Fitness testing has always been a part of public school, measuring students’ physical abilities. P.E. has often been a controversial subject, sometimes resulting in tears, angry phone calls, and overbearing parents. Recently, the call for change has been heard by California Legislation. Last month, California Governor Gavin Newsom proposed to suspend P.E. fitness tests in all California public schools.
On the Novato High campus, these new changes in legislation could possibly change the dynamic of P.E. classes. Some Novato High P.E. teachers feel opposed to this new change, but the change may not do much to impact the actual P.E. curriculum. Bruce Ferrigno, longtime P.E. teacher, weighed in.
“It won’t,” Ferrigno said. “Some of the curriculum is based on the California physical fitness test, but for the most part it is just a guideline for feedback for improvement of one’s physical fitness and health.”
Perhaps with the measurement for student physical health success gone, a new one will just have to be implemented. If not, there could be some other concerns.
“It is estimated that the youth of America is two-thirds overweight and the obesity rate of our youth, like our adult population is only growing,” said Ferringo.
Physical health is as important as mental health and should be maintained and tested in public schools to understand the fitness of California’s youth.
Not only do the P.E. teachers have problems with the new legislation, but Novato High’s own Athletic Director Michelle Sanner also has some concerns.
“I am concerned that as an increasingly sedentary culture that removing benchmarks and measurable metrics for students health minimizes the importance of health in the public eye,” Sanner said.
Without a measurable score for students to gauge their personal physical health, there is not much beyond an A grade to keep them motivated to stay physically fit. With lower standards or even removing standards in order to feel better, we could be setting students up for an unhealthy lifestyle.
Along with P.E. teachers and administrators, those who are directly affected have mixed feelings. Much of Newsom’s new plan addressing fitness testing is to decrease body shaming and bullying. Some students may feel that fitness testing does contribute to some of these problems. Senior Frank Lookinland described his personal feelings.
“I think it’s kinda unnecessary, kids know how fit they are in general,” Lookinland said.
Certain aspects of the fitness tests, including the run, push-ups, and sit-ups, are basic benchmarks for physical fitness. However, parts like the BMI (Body Mass Index) test may cause more harm than good.
“Some kids don’t want to tell you their BMI, it probably makes a lot of kids feel bad,” Lookinland said.
A simple number to determine if one is at a healthy weight or not may contribute to much of the negative feelings surrounding the fitness test. All bodies are different, and some students may be able to pass the physical testing, but may not be able to pass their BMI. For some students, the fitness test is a mere speed bump on their road through high school. Freshman Jeremy Lindsey explained his view.
“In my opinion, ideally, it’s basically the same as middle school. I don’t really mind it to be honest,” Lindsey said.
Lindsey is currently enrolled in P.E. 1, and feels ambivalent toward the test. He simply sees it as a normal aspect of public school life.
“Me personally, I can do all the things,” Lindsey said.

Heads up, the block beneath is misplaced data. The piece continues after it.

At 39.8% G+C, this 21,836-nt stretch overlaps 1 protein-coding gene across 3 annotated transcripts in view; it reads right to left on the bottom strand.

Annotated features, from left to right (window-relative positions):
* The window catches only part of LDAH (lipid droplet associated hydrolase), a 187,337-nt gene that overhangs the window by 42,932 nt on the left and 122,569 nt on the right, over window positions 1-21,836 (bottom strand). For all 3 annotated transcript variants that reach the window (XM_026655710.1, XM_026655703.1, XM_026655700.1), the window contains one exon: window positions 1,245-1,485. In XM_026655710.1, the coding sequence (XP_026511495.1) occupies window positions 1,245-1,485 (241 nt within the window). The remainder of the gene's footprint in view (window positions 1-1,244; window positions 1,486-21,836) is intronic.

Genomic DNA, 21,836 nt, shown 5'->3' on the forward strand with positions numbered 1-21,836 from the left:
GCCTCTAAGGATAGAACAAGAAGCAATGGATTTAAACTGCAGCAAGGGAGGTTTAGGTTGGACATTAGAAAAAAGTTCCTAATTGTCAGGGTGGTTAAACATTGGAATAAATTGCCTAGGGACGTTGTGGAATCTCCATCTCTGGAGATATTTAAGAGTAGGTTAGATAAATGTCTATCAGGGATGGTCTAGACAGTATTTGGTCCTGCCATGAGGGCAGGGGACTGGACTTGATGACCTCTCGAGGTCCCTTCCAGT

Many students similar to Lindsey pass the fitness test during their freshman year and don’t see it as much of a problem. However, the Novato High student population is full of people with different bodies, fitness levels, and abilities. Some that are not as athletically-gifted might appreciate a change in the P.E. curriculum.
Ultimately, physical fitness is important for students in high school. It promotes discipline, body positivity, and is hugely beneficial for mental health. Perhaps what Novato High needs is just a new physical testing system.
“I think eliminating it might be shortsighted, I think a revamp might be a better idea,” said Sanner.
Perhaps looking for an all-encompassing measure for students involved in P.E. classes might serve the population a lot better. It could address concerns regarding transgender students required to test at a gender level which they don’t identify with. Novato High could create a baseline test for all genders and abilities that measures actual physical growth and ability, rather than weight and an average ability.
“I think I’d be more interested in something that has measurable metric but less tied to weight, and more tied to ability and overall health,” said Sanner.
Tracking a student’s growth from the beginning to the end of the year could enhance overall student health and fitness. Child obesity is a constant problem in America, and it often continues into adulthood. Aside from fitness testing changes, many may be worried about the waivers system.
The P.E. waiver system allows students who pass their fitness test to waive a second year of P.E. with two seasons of a varsity sport. This is extremely helpful to student-athletes that simply cannot fit a second year of PE into their course loads. With the possible abolishment of the fitness test, the waiver system would also change.
“I don’t know because Marin County has 13 school districts, each school district has a school board that can decide about waivers,” Ferrigno said.
“We are looking at other options for the waiver system,” Sanner said.
A new option for the waiver system, and perhaps a different fitness test disconnected from the state may be the only changes. The real challenge is the possible lower standards for student’s fitness measurements. With increasing child and teen obesity there should be more hard physical testing. Instead of removing fitness testing, more students should be getting off the couch and into the gym.